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  • My Week at the WSOP

    Sunday, July 23rd, 2006 by Mike

The 2006 World Series of Poker is halfway through its 46-day, 45-event schedule. With 27 events completed, over $30,000,000 has already been awarded to thousands of players. Everyone who’s been there, winner or loser, has stories to tell.First of all, just being at the WSOP is something every poker player or fan should experience. It is incredibly exhilarating to be in a huge crowd of people who all share your same fanatical interest. The immense hall itself, with over 200 poker tables, is breathtaking to behold. At any time of day or night, there are WSOP events, live-action games and qualifying satellites all going on simultaneously. However you like your poker, all you’ve got to do is plunk down the cash and you’re in the game. Or, for no money at all, you can simply watch the world’s best poker players test their skills.

Who’s who

Sprinkled amongst the thousands of no-names (any one of whom may be famous tomorrow), are those who are already legendary. Doyle Brunson, 73 years young and tooling around in his motorized chair; Howard Lederer’s towering presence; Phil “The Unibomber” Laak in his trademark hooded sweatshirt – are all there and accessible. It is truly poker heaven.

Love blossoms

And it was especially heavenly to a young couple from Missouri. They met at last year’s WSOP when they were seated next to each other at Table 201. They returned to Table 201 this past Saturday to be married at the felt altar. Applause rippled through the auditorium, and it wasn’t for a WSOP bracelet being awarded, but for wedding rings being exchanged. The newlyweds sealed their dream of lifelong full houses, and went on to play in the next day’s events.

Never too old to play

The Seniors Event (for those over 50) was especially poignant. Before the tourney started, all present stood silent with bowed heads as the names of the Seniors Hall of Famers who were now at the big poker game in the sky were read. Following that, the oldest of the 1,184 competitors was recognized – an 89-year-old fellow who happily stood and waved. Turns out he had just driven to Las Vegas from Oklahoma – by himself! I got knocked out early, but hung around to see the finals at which two of the top four finishers were women, including the winner, Clare Miller of New Mexico. The 77-year old grandmother cried unabashedly when accepting the bracelet and her $250,000 prize money, making for a truly memorable moment in a week full of them.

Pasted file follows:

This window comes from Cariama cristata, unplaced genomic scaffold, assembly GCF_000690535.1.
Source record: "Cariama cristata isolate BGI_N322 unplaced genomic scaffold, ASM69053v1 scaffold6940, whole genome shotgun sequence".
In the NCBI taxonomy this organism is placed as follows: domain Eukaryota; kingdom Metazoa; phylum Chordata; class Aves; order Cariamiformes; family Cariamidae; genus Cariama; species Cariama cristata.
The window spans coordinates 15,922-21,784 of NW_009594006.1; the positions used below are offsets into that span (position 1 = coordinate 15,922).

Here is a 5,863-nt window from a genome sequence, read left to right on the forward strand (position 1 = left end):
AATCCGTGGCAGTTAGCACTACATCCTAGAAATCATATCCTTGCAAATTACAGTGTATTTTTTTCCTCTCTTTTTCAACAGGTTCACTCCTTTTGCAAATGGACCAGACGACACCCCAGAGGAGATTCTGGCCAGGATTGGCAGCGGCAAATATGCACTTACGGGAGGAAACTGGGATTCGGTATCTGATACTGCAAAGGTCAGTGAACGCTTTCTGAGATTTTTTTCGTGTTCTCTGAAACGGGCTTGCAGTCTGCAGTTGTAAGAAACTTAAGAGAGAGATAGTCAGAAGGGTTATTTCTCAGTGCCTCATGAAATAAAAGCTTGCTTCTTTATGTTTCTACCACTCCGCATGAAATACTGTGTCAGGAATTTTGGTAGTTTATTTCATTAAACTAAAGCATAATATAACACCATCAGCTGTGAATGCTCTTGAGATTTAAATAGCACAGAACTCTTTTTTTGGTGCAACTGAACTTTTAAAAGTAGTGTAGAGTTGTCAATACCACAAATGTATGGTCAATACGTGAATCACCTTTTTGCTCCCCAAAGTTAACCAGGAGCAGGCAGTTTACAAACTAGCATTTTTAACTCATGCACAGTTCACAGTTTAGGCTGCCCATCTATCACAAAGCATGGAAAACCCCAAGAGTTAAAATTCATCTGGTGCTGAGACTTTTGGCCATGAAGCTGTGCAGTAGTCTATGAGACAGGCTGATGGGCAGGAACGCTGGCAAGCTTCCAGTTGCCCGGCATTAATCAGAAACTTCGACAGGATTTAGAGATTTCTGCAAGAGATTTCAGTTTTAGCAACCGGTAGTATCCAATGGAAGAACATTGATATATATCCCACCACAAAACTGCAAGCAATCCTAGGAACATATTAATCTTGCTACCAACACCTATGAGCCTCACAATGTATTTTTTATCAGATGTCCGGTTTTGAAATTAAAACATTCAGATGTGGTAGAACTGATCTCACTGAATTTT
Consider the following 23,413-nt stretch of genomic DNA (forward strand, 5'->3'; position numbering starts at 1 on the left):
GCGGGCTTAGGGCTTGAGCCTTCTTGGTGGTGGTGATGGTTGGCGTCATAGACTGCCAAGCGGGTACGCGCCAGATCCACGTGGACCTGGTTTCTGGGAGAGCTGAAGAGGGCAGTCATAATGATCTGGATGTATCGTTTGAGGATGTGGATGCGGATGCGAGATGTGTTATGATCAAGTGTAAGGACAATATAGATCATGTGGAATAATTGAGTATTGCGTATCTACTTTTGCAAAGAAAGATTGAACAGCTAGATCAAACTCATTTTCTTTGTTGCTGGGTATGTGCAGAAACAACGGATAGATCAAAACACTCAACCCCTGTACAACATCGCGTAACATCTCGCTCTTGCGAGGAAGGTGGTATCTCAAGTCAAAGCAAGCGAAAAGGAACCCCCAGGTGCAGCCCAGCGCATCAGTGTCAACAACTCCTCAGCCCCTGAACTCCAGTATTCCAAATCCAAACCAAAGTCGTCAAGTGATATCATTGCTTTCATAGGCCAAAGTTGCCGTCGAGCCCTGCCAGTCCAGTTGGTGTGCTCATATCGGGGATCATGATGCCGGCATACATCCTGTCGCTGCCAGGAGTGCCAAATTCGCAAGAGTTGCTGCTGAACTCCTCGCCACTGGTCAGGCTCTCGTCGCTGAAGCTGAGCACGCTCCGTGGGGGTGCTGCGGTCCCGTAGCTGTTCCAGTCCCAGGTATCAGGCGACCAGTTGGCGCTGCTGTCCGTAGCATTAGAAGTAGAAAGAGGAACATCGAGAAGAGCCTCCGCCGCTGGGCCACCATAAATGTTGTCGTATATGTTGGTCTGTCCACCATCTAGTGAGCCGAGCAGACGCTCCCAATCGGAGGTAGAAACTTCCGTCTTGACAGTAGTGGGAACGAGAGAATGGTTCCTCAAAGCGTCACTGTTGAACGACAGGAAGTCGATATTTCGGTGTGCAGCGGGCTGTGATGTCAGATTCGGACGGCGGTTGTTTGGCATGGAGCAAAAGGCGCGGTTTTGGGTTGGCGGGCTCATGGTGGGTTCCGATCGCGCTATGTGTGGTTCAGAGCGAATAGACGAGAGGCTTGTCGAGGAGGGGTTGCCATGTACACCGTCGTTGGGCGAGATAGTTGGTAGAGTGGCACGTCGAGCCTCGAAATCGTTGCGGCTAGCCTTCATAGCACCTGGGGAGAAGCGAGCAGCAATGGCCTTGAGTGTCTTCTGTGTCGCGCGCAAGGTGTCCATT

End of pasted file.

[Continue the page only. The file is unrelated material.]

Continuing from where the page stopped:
The stars came out

Event # 20, the $50,000 buy-in H.O.R.S.E. tournament, boasted the most star-studded poker field ever convened. Of course, entry is open to anyone who can put up the cash, but the heftiest entry fee in WSOP history significantly reduced the number of amateur players. The result was each of the 18 tables being jammed with a murderer’s row of the games most famous names. Phil Hellmuth, Barry Greenstein, John Juanda, Greg Raymer, Johnny Chan, Annie Duke, Scotty Nyugen, Chris Ferguson, Sammy Farha, Cyndy Violette, and Brunson father and son were all in. The mob of spectators excitedly pointed out their favorite stars. Because H.O.R.S.E. is a continuous loop of five different poker games – Hold ‘Em, Omaha, Razz, Stud, and Eight-or-Better, the winner will be considered the most skillful player in the world – the best of the best. On the third day of play, Phil Ivey took third place ($617,760), and Andy Bloch and stud specialist Chip Reese were left to grind it out for the coveted title. And grind they did – for seven hours of one-on-one play. 250 hands later, Poker Hall of Famer Reese emerged victorious. He won his third WSOP bracelet and $1.7 million in prize money. You will definitely be seeing this one on TV.All in all, although I didn’t compete nearly as well as I’d hoped, it was a fabulous experience. In the coming weeks, I will be closely following the continuing action, especially the World Championship Main Event which begins July 28, and has an expected prize pool of over $80,000,000.

If you’d like your crack at fame and fortune, it’s not too late to get in. For a few bucks you can play in an online satellite against thousands of other hopefuls. Or, if you happen to have an extra $10,000 laying around.

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